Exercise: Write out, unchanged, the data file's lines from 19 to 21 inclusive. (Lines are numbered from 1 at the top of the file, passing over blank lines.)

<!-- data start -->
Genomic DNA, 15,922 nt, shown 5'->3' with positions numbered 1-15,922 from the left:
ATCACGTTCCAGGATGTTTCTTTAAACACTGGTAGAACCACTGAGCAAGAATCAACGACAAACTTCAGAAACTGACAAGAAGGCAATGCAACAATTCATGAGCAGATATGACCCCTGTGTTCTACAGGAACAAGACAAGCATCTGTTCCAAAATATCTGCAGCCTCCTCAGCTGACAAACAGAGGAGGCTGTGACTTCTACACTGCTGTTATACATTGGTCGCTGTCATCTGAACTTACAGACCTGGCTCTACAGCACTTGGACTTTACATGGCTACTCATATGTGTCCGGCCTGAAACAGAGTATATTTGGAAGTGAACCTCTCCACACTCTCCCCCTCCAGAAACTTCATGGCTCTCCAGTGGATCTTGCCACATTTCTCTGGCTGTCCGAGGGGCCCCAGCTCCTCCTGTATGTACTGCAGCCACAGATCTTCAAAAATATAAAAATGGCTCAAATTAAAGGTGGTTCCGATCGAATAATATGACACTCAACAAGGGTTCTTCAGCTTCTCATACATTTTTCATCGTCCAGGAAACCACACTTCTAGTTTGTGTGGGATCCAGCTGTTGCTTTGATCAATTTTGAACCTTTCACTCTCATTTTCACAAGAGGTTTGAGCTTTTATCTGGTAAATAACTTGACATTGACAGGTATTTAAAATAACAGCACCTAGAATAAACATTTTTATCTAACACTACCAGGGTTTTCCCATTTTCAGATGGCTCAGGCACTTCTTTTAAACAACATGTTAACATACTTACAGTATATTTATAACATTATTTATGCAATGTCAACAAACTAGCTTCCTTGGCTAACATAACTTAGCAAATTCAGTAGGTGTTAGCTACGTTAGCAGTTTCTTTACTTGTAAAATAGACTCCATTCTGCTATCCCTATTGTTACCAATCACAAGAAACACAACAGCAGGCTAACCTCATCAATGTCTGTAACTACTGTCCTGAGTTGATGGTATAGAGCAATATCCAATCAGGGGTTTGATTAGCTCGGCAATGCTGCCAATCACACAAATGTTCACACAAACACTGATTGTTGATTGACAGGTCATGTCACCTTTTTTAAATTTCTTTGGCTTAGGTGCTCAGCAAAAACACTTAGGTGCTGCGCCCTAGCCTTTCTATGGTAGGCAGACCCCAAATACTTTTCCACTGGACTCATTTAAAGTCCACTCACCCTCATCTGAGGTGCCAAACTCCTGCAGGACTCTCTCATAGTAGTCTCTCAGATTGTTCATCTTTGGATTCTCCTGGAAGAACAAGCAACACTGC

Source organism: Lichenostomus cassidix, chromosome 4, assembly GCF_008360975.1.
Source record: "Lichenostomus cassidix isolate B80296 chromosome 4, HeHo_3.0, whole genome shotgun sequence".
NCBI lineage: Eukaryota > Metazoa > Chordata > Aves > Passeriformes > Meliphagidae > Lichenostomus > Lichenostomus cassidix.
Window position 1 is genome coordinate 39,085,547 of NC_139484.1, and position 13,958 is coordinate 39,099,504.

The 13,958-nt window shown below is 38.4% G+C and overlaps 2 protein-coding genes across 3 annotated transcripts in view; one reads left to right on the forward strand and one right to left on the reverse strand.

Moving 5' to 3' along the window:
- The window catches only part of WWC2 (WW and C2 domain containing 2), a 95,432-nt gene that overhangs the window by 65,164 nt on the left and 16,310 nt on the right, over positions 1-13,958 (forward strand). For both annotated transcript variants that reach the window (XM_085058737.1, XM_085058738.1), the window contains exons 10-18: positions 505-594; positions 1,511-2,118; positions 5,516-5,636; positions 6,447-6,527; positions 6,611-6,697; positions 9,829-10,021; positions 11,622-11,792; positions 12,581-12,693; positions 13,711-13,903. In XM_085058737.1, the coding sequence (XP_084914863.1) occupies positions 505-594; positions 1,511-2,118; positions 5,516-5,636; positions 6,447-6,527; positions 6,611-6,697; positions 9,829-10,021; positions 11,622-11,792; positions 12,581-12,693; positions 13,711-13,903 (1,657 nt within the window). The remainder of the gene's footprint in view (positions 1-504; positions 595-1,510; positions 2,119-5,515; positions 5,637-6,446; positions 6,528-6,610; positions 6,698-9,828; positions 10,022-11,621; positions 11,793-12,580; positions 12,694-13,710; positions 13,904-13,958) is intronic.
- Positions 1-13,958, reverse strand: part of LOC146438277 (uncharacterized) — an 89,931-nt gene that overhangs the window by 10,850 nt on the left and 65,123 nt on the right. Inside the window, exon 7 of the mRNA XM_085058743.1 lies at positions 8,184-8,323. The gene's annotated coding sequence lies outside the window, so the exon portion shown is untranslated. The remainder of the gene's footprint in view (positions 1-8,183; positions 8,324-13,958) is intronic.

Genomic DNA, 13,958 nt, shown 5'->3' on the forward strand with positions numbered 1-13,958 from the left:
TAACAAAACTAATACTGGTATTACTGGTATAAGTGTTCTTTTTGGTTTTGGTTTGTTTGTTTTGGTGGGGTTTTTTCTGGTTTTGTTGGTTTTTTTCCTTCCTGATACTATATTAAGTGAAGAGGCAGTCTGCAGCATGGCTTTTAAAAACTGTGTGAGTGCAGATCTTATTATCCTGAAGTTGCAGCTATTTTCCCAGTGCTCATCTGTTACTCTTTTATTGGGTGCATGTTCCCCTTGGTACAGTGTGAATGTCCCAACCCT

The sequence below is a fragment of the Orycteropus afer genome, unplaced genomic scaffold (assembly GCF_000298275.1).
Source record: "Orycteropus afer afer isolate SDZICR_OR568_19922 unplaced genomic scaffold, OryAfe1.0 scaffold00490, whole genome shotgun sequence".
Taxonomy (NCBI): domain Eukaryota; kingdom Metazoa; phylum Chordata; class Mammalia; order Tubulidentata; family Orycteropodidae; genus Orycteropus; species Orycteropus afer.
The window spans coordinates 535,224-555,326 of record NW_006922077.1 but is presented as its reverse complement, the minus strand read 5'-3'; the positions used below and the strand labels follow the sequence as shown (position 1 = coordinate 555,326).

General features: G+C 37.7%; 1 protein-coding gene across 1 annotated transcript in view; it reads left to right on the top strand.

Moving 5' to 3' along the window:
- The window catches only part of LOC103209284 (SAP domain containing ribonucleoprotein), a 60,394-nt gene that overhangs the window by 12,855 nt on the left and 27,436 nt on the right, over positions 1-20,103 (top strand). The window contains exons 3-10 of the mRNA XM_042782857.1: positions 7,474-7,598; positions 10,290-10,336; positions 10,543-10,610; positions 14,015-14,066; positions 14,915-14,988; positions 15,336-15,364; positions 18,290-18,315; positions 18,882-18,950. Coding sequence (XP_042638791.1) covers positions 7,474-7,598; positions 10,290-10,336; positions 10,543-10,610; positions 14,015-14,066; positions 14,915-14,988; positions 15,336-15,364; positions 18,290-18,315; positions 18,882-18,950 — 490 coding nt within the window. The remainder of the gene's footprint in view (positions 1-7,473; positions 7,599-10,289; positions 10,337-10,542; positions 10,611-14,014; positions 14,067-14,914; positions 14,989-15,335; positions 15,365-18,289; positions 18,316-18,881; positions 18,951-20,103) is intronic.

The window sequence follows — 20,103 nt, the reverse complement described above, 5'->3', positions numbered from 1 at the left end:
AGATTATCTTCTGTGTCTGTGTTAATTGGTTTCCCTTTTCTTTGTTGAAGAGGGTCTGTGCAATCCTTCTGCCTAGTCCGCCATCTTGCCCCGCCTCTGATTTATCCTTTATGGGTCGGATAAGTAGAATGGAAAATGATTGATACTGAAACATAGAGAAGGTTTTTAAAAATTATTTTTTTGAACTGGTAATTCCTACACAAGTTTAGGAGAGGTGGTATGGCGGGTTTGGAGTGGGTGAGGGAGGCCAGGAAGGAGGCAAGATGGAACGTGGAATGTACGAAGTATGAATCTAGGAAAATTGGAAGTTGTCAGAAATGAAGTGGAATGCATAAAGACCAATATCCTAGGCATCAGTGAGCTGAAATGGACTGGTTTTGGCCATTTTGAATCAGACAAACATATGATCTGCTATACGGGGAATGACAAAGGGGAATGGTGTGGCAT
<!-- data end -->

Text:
- The window catches only part of LOC103209284 (SAP domain containing ribonucleoprotein), a 60,394-nt gene that overhangs the window by 12,855 nt on the left and 27,436 nt on the right, over positions 1-20,103 (top strand). The window contains exons 3-10 of the mRNA XM_042782857.1: positions 7,474-7,598; positions 10,290-10,336; positions 10,543-10,610; positions 14,015-14,066; positions 14,915-14,988; positions 15,336-15,364; positions 18,290-18,315; positions 18,882-18,950. Coding sequence (XP_042638791.1) covers positions 7,474-7,598; positions 10,290-10,336; positions 10,543-10,610; positions 14,015-14,066; positions 14,915-14,988; positions 15,336-15,364; positions 18,290-18,315; positions 18,882-18,950 — 490 coding nt within the window. The remainder of the gene's footprint in view (positions 1-7,473; positions 7,599-10,289; positions 10,337-10,542; positions 10,611-14,014; positions 14,067-14,914; positions 14,989-15,335; positions 15,365-18,289; positions 18,316-18,881; positions 18,951-20,103) is intronic.

The window sequence follows — 20,103 nt, the reverse complement described above, 5'->3', positions numbered from 1 at the left end:
AGATTATCTTCTGTGTCTGTGTTAATTGGTTTCCCTTTTCTTTGTTGAAGAGGGTCTGTGCAATCCTTCTGCCTAGTCCGCCATCTTGCCCCGCCTCTGATTTATCCTTTATGGGTCGGATAAGTAGAATGGAAAATGATTGATACTGAAACATAGAGAAGGTTTTTAAAAATTATTTTTTTGAACTGGTAATTCCTACACAAGTTTAGGAGAGGTGGTATGGCGGGTTTGGAGTGGGTGAGGGAGGCCAGGAAGGAGGCAAGATGGAACGTGGAATGTACGAAGTATGAATCTAGGAAAATTGGAAGTTGTCAGAAATGAAGTGGAATGCATAAAGACCAATATCCTAGGCATCAGTGAGCTGAAATGGACTGGTTTTGGCCATTTTGAATCAGACAAACATATGATCTGCTATACGGGGAATGACAAAGGGGAATGGTGTGGCAT